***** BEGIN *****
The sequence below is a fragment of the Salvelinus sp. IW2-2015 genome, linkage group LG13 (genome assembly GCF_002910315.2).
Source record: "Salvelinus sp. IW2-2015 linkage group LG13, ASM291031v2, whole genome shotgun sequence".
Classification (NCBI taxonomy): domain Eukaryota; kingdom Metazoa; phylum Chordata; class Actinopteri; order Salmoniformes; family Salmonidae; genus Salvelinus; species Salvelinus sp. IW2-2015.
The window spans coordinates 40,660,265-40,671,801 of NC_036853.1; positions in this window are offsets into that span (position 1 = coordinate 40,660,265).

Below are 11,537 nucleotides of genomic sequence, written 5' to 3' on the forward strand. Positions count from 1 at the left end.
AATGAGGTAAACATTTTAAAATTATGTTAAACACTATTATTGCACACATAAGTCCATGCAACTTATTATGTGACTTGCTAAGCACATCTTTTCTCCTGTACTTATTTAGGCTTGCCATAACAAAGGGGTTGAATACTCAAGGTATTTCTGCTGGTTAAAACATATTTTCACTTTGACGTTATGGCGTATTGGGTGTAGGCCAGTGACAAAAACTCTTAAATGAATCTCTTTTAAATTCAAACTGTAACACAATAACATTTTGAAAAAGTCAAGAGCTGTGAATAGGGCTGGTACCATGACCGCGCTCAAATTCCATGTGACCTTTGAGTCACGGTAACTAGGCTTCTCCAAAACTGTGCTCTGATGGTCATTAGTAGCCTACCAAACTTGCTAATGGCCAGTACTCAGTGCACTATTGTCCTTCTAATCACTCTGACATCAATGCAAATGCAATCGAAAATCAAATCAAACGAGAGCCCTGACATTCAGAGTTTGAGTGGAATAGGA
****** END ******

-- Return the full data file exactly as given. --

The sequence below is a fragment of the Salvelinus sp. IW2-2015 genome, linkage group LG13 (genome assembly GCF_002910315.2).
Source record: "Salvelinus sp. IW2-2015 linkage group LG13, ASM291031v2, whole genome shotgun sequence".
Classification (NCBI taxonomy): domain Eukaryota; kingdom Metazoa; phylum Chordata; class Actinopteri; order Salmoniformes; family Salmonidae; genus Salvelinus; species Salvelinus sp. IW2-2015.
The window spans coordinates 40,660,265-40,671,801 of NC_036853.1; positions in this window are offsets into that span (position 1 = coordinate 40,660,265).

Below are 11,537 nucleotides of genomic sequence, written 5' to 3' on the forward strand. Positions count from 1 at the left end.
AATGAGGTAAACATTTTAAAATTATGTTAAACACTATTATTGCACACATAAGTCCATGCAACTTATTATGTGACTTGCTAAGCACATCTTTTCTCCTGTACTTATTTAGGCTTGCCATAACAAAGGGGTTGAATACTCAAGGTATTTCTGCTGGTTAAAACATATTTTCACTTTGACGTTATGGCGTATTGGGTGTAGGCCAGTGACAAAAACTCTTAAATGAATCTCTTTTAAATTCAAACTGTAACACAATAACATTTTGAAAAAGTCAAGAGCTGTGAATAGGGCTGGTACCATGACCGCGCTCAAATTCCATGTGACCTTTGAGTCACGGTAACTAGGCTTCTCCAAAACTGTGCTCTGATGGTCATTAGTAGCCTACCAAACTTGCTAATGGCCAGTACTCAGTGCACTATTGTCCTTCTAATCACTCTGACATCAATGCAAATGCAATCGAAAATCAAATCAAACGAGAGCCCTGACATTCAGAGTTTGAGTGGAATAGGA